What I found most lacking was some recognition of how politicized our health care system is. The three-trillion-dollar American medical machine did not just happen to become the profit center for insurers, hospitals, doctors, manufacturers, politicians, regulators, charities, banks, real estate, and tech—or any of the many other entities that have no connection to health or health care. Much of this giveaway was accomplished through the compliance of our representatives, who vote on the legislation that has facilitated the turnover of medical care to private industry. Medicare and Medicaid were established in 1965 under Lyndon Johnson, a master of the deal. Steven Brills’s book, America’s Bitter Pill, is the sad story of the making of the Affordable Care Act, a political-mash up of deal-making and trade-offs that is the best that our partisan and divided Congress could offer the American people. I am not critical of Rosenthal for not including an analysis of the politics of health care in America in the book, and I would have liked to have some recognition of what we are being asked to push back against in challenging big business health care. I have learned in my many years as a health care activist that I could not impact the flawed nature of our health care system without engaging in changing the way politics is conducted in our country. Health care reform, like educational reform and other major reforms, is not a single-issue item. It is embedded in everything we do.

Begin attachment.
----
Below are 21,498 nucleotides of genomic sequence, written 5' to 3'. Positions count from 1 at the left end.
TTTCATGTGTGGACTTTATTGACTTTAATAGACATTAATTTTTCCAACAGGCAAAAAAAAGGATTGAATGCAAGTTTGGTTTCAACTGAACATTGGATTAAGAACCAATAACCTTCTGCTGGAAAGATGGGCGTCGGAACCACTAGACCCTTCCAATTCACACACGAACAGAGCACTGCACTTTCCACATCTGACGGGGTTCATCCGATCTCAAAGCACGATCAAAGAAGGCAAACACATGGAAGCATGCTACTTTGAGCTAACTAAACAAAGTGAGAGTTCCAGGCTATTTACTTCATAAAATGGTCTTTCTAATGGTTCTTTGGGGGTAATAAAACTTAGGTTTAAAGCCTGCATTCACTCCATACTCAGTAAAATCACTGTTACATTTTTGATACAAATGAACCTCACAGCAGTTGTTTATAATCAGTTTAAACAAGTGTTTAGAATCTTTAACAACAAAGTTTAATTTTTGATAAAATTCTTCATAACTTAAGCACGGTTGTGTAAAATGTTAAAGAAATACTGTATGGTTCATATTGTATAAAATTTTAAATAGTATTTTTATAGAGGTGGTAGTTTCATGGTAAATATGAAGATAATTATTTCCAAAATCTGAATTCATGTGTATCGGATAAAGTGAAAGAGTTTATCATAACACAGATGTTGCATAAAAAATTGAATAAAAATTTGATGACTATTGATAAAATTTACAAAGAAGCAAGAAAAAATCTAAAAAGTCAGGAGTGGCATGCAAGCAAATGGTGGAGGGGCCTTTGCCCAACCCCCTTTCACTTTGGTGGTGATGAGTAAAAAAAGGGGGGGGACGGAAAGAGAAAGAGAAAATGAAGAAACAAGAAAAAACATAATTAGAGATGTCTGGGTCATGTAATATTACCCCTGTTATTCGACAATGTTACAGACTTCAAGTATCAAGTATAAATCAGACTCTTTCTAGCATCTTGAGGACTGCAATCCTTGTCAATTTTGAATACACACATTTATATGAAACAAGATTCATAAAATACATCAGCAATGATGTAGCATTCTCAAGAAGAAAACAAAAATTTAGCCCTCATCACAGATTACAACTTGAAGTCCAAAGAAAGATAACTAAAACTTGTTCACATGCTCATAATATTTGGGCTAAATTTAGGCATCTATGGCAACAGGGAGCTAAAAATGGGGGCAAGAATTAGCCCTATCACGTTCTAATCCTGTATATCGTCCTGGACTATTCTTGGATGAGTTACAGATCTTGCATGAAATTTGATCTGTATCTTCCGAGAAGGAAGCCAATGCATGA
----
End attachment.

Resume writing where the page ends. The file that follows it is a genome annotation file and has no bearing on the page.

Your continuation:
Where does one look for hope, a way out of this mass of corruption and deception that health care in the US has become? For me, one has to get out of the system and look elsewhere to a number of grassroots, community-based, and patient-initiated efforts to take control of their own health care.  A few examples of this are: Patient run self help organizations such as SHARE that provide support, education and empowerment to women affected by breast or ovarian cancer; Gilda’s Club, a community organization for people with cancer, their families and friends; Project Open Notes, an international movement advocating change in the way visit notes are managed by providing access to patient and families of their medical records; The Maven Project that is leveraging medical school alumni to connect experienced volunteer physicians with safety net clinics across the US to augment and meet unmet health care needs in underserved and uninsured patient populations; The Beryl Institute, a global community of practice dedicated to improving the patient experience through collaboration and shared knowledge, as well as my own efforts to help patients to self-organize health teams that perform as collective, social units for health and healing that is amplifying the patient’s voice in taking control of their own health care.

In An American Sickness Rosenthal eloquently chronicles how dreadfully sick our health care system is. It made me think about the advice that All Stars Project and East Side Institute founder Fred Newman gave at the Performing the World conference in 2007.  In speaking about the despair and chaos of our world, Newman says, “We have to perform the world again—and we are all involved in this—because this one stinks.”

I take this to mean that if we are going to create our way out of the three-trillion-dollar morass that health care in the US has become, it is we the people who will have to do it.

Susan Massad is a retired primary care physician educator who is on the faculty of the East Side Institute where she leads workshops/conversations exploring what it means for people to grow and develop in the face of serious illness, aging or memory loss. Susan is a long time independent activist with Independent Voting.  

 

***

Politics for the People

Conference Call

An American Sickness

With Author Elisabeth Rosenthal

Sunday, Dec. 2nd at 7 pm EST.

Call in number:  641-715-3605 

Passcode 767775#

 ***

Reader’s Forum – Frank Fear, Sr. and Frank Fear, Jr.

Rosenthal Demystifies America’s Health Care System and How to Fix It

IMG_0560

Frank Fear, Jr. and Frank Fear, Sr.